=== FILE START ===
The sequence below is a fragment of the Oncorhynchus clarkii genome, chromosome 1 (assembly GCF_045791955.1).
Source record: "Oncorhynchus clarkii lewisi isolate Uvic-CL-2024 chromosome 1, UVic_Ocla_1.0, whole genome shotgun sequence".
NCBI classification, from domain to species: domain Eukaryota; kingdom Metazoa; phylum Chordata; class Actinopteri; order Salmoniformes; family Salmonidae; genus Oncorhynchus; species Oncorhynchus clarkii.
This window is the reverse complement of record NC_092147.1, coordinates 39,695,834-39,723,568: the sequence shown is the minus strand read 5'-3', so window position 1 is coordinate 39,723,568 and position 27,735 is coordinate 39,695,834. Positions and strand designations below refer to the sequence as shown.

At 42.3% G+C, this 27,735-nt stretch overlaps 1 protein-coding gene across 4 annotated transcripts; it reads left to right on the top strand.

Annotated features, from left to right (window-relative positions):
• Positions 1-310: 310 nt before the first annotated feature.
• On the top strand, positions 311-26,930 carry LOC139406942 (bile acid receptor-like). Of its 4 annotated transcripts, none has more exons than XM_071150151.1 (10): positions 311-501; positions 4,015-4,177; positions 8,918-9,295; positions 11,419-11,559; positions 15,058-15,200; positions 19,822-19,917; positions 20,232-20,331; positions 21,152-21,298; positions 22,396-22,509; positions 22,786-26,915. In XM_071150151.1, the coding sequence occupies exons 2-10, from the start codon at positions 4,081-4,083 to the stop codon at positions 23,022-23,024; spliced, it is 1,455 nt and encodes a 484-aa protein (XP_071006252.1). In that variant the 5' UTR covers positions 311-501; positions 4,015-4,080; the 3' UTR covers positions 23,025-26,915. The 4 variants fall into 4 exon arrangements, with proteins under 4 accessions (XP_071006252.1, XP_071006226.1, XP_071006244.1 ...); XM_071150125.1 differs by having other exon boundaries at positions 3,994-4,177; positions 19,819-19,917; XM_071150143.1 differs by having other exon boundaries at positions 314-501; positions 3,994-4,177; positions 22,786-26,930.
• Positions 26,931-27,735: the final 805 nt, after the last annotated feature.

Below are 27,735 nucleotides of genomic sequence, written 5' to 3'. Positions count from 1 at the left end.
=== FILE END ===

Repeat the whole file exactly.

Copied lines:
The sequence below is a fragment of the Oncorhynchus clarkii genome, chromosome 1 (assembly GCF_045791955.1).
Source record: "Oncorhynchus clarkii lewisi isolate Uvic-CL-2024 chromosome 1, UVic_Ocla_1.0, whole genome shotgun sequence".
NCBI classification, from domain to species: domain Eukaryota; kingdom Metazoa; phylum Chordata; class Actinopteri; order Salmoniformes; family Salmonidae; genus Oncorhynchus; species Oncorhynchus clarkii.
This window is the reverse complement of record NC_092147.1, coordinates 39,695,834-39,723,568: the sequence shown is the minus strand read 5'-3', so window position 1 is coordinate 39,723,568 and position 27,735 is coordinate 39,695,834. Positions and strand designations below refer to the sequence as shown.

At 42.3% G+C, this 27,735-nt stretch overlaps 1 protein-coding gene across 4 annotated transcripts; it reads left to right on the top strand.

Annotated features, from left to right (window-relative positions):
• Positions 1-310: 310 nt before the first annotated feature.
• On the top strand, positions 311-26,930 carry LOC139406942 (bile acid receptor-like). Of its 4 annotated transcripts, none has more exons than XM_071150151.1 (10): positions 311-501; positions 4,015-4,177; positions 8,918-9,295; positions 11,419-11,559; positions 15,058-15,200; positions 19,822-19,917; positions 20,232-20,331; positions 21,152-21,298; positions 22,396-22,509; positions 22,786-26,915. In XM_071150151.1, the coding sequence occupies exons 2-10, from the start codon at positions 4,081-4,083 to the stop codon at positions 23,022-23,024; spliced, it is 1,455 nt and encodes a 484-aa protein (XP_071006252.1). In that variant the 5' UTR covers positions 311-501; positions 4,015-4,080; the 3' UTR covers positions 23,025-26,915. The 4 variants fall into 4 exon arrangements, with proteins under 4 accessions (XP_071006252.1, XP_071006226.1, XP_071006244.1 ...); XM_071150125.1 differs by having other exon boundaries at positions 3,994-4,177; positions 19,819-19,917; XM_071150143.1 differs by having other exon boundaries at positions 314-501; positions 3,994-4,177; positions 22,786-26,930.
• Positions 26,931-27,735: the final 805 nt, after the last annotated feature.

Below are 27,735 nucleotides of genomic sequence, written 5' to 3'. Positions count from 1 at the left end.